That’s raising the specter of a tailspin of falling prices and wages from which the economy may struggle to recover.

In a recent commentary, Raymond (NS: RYMD ) Yeung, chief economist for Greater China at ANZ Research, said:

“Our core view is that China’s economy is deflationary.”

Yu Yongding, a former director of the Institute of World Economics and Politics at the CASS, concurs somewhat. Yu said in an article posted on the Chinese news site NetEase,

“In my opinion, although the statement ‘deflation has begun’ is not necessarily accurate, it is not a big mistake. Calling attention to deflation is entirely correct. Insufficient aggregate demand is a prominent problem facing the economy.”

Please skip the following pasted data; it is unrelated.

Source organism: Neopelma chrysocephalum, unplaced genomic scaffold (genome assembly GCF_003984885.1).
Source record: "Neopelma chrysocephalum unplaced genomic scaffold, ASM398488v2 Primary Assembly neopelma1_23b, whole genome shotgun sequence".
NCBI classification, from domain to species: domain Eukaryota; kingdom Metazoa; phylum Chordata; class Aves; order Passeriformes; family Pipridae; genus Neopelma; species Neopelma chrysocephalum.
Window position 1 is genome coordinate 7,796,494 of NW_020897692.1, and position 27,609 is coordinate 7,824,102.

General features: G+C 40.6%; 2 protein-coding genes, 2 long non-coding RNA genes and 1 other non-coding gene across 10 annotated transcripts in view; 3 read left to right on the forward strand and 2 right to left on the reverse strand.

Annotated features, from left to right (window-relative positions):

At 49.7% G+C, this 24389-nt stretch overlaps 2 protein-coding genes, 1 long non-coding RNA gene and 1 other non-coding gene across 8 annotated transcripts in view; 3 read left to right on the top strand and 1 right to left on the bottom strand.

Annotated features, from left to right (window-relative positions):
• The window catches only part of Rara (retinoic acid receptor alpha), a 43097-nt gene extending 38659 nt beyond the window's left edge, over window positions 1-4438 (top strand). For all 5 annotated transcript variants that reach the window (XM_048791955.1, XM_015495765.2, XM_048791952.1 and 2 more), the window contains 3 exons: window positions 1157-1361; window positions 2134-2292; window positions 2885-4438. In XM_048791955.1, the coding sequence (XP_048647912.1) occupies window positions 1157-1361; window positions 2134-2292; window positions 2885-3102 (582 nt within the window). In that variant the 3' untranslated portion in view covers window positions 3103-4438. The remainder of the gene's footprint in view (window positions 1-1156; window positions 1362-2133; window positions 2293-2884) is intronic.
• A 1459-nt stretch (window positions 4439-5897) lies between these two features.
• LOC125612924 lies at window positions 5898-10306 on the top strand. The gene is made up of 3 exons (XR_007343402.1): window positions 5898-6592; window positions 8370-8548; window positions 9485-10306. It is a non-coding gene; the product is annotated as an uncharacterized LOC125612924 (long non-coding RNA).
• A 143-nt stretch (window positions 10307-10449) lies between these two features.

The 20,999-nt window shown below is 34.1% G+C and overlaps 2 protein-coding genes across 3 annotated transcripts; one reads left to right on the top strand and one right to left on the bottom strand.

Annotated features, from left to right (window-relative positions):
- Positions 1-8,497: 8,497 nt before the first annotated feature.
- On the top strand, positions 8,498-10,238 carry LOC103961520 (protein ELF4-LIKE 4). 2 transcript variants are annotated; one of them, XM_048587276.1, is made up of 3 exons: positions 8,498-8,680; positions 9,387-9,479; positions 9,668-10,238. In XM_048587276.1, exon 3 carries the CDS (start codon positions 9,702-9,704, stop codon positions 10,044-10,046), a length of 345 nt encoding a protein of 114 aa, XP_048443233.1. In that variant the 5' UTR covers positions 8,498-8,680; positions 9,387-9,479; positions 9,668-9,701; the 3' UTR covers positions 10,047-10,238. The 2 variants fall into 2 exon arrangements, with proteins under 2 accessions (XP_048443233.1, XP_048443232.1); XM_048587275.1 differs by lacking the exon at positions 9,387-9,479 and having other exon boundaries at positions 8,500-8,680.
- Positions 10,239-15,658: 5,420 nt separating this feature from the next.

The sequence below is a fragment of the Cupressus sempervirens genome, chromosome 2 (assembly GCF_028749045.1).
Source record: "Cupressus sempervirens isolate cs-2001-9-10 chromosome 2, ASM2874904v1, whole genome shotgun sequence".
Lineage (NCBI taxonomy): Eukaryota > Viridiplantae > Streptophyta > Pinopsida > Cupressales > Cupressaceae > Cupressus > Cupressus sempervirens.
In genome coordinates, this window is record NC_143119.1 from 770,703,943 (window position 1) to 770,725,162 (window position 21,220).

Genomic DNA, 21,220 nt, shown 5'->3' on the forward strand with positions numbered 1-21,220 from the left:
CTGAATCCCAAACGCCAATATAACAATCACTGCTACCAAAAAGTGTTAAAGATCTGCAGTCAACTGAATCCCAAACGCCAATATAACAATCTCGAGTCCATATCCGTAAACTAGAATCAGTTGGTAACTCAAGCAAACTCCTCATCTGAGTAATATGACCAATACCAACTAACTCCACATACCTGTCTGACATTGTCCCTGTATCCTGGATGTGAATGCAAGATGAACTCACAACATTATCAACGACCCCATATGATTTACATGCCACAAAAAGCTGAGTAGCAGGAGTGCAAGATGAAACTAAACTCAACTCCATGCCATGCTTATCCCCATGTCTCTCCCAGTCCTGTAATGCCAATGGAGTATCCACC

Prices are stagnating or falling in China despite the People’s Bank of China, or PBOC, cutting interest rates and pumping cash into the financial system to bolster the economy, and despite the removal of strict COVID control measures late last year.

Although China’s gross domestic product expanded by 4.5% in the first quarter, that growth largely reflected the impact of pent-up demand among shoppers following three years of pandemic restrictions, Yeung added. Stripping that out, GDP growth would have been only 2.6%.

There’s plenty of money in the economy. The broad money supply, as measured by M2, increased by a record high of $5.6 trillion in the past 15 months. And the PBOC has been trying to encourage people to spend by boosting banking liquidity via multiple policy tools, such as open market operations and lowering reserve requirement ratios.

But consumers appear to have barely reacted. Instead of spending money, people are hoarding cash at a record rate. According to analysts, much of the new bank lending has gone to local governments, which were used to repay their high levels of debt.